In the short time that Powercor has been using Afaria from SAP to manage its field devices, the Australian electricity distribution company has rapidly expanded the number of devices under management from 50 to 500 and added new business processes that enable it to effectively coordinate its field crews.
Powercor is already planning to expand its mobile program even further. Confident that Afaria can support its business strategy, Alan King, Manager, Field Mobile Applications at Powercor, says, “Afaria gives us consistency and ensures we have a truly mobile workforce. The Field Mobile Applications team is confident that all devices are up-to-date and reliable.”
Based in Melbourne, Powercor owns and manages the poles, wires, and equipment that deliver electricity to 1.1 million customers throughout central and western Victoria. The company’s top priority is to provide a stable and reliable electricity network that is free of disruption.
To support its crews in the field, Powercor has equipped them with ruggedized Motorola MC 75 and MC 75a mobile devices. These devices are critically important to the company’s smart meter roll-out program, asset inspection, and faults management processes. (To learn more, watch a recent video about how Powercor uses SAP’s Afaria).
Powercor selected Afaria, a mobile device management program, to ensure that data is stored and transmitted securely on its field devices. Decisive factors in Powercor’s selection of Afaria were that it conformed to the company’s security requirements as well as its practical requirements for managing an on-the-go workforce.
Smart meters for all customers
Driving the rapid expansion of Powercor’s field device program is a government mandate to roll out 1.2 million smart meters to all electricity customers across the state of Victoria by the end of 2013. In the two and a half years the program has been underway, Powercor has installed 600,000 smart meters. Victoria is among the first places in the world to begin the rollout of smart meters to electricity consumers.
The extensive time in the field, as well as requirements for device and data security, have made Afaria the solution of choice for supporting Powercor’s smart meter rollout program. “Before this rollout, we had fewer than 50 devices using Afaria. Now as a direct result of the rollout, we have just under 300 additional devices,” says King.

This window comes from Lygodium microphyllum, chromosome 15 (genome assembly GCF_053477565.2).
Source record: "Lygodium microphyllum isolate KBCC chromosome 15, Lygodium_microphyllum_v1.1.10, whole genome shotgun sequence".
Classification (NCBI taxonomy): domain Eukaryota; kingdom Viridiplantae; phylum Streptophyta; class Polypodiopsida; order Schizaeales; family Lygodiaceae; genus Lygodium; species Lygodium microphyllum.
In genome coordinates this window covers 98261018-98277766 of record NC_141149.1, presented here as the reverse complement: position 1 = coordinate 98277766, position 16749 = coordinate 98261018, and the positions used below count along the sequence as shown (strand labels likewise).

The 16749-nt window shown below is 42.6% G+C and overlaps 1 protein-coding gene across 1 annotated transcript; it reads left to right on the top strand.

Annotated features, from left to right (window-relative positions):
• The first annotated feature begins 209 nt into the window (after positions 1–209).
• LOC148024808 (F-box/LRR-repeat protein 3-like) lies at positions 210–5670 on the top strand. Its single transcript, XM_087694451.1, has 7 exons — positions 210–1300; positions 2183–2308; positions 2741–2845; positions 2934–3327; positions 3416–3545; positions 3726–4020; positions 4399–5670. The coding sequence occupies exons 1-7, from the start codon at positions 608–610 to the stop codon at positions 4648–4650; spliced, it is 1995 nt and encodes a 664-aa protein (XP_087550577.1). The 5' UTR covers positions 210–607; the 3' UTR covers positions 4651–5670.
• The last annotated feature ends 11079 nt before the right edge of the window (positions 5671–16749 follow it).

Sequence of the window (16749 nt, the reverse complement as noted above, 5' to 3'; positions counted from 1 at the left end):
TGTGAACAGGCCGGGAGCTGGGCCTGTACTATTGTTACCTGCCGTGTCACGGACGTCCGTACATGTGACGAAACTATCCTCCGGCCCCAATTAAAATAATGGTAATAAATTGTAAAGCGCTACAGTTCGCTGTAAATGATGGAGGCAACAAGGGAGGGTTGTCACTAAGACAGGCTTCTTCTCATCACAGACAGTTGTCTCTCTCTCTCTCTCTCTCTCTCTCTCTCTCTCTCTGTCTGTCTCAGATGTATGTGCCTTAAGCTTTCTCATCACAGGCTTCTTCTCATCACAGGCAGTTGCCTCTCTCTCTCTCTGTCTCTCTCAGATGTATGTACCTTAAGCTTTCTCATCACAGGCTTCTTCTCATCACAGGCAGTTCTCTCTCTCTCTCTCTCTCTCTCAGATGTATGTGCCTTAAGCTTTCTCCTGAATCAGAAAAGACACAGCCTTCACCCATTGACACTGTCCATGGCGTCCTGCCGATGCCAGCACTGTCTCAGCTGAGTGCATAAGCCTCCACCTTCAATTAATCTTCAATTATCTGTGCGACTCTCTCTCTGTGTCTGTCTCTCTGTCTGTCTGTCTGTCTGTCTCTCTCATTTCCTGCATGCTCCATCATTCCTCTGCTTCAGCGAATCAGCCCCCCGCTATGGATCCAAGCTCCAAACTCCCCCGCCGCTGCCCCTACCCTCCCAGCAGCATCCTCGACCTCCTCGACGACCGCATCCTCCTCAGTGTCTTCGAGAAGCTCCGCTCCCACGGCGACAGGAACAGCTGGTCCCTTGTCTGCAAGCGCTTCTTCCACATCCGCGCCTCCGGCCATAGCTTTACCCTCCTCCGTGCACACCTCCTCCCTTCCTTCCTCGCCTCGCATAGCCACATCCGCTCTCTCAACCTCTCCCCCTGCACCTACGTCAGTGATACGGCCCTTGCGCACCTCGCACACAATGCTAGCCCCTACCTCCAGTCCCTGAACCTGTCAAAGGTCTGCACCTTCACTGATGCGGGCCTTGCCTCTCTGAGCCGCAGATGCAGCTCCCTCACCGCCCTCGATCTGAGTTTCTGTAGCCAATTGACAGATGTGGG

From mountains to high rises
One of the key challenges for Powercor is the diversity of its geographic service area. The city of Melbourne is a densely populated environment characterized by high rises and urban structures. However, other areas that Powercor must service include sparsely populated rural regions marked by vast open expanses and mountains.
For King and his team, this means that the devices they send out into the field must work dependably for extended periods of time, away from accessible support. King has found that among the top attributes of Afaria has been its reliability and range of use with Powercor’s mobile devices. According to King, his team can build a device within 10 minutes (a feat that used to take 2-3 hours using a previous manual process) and send it 200-300 kilometers into the state with good performance. They can even extract information from field devices and troubleshoot remotely. Also, transmitting files bigger than 2MB poses no problem with Afaria.
With Afaria, King and his team are able to remotely handle scheduling, software upgrades, and support in a timely manner. King’s team can push software updates and add new processes and connections to devices in the field, even for those devices in remote areas with patchy 3G coverage. Crews rarely return devices to base, except for when hardware needs to be replaced. “[Afaria] helps because we can deploy software updates to our field force by scheduled channels,” says King. “It is completely impractical for me to try and manage a network the size of ours and updating circa 500 devices at each deployment – not to mention the business impact in doing this and downtime the users of key business processes would experience.”
More devices, more processes, minimal maintenance
Among the factors that have gained Afaria favor at Powercor is that the platform requires minimal maintenance and is very user friendly. King has found that the system has a very low administrative overhead, requiring only 0.5 full-time equivalents (FTE) to manage 500+ devices. “It’s a product that interacts across multiple operating systems. That makes our lives a lot easier,” he says, adding, “It’s been easy to teach others how to use too. And the product support that we get from Sybase, and now SAP as well, has been very helpful for the product to gain visibility in the business.”
Powercor has recently broadened the range of devices covered by Afaria to include the company’s iPhones and iPads, which are also used for in-field business processes such as creating process flows and inspecting substations. King says, “There is a lot of functionality in the iOS area and that is where Afaria really stands out among its competitors. To date we have a small pool of iOS devices running Afaria but the plan is to grow this across the company. The functionality we have been able to demonstrate and apply is far superior to that of any competitor we have found.”
King is very positive about the outlook for the mobile program at Powercor, in large part thanks to the solid performance of Afaria in the organization. He says, “Afaria has certainly justified the business case for its implementation and the ROI has been very quick.”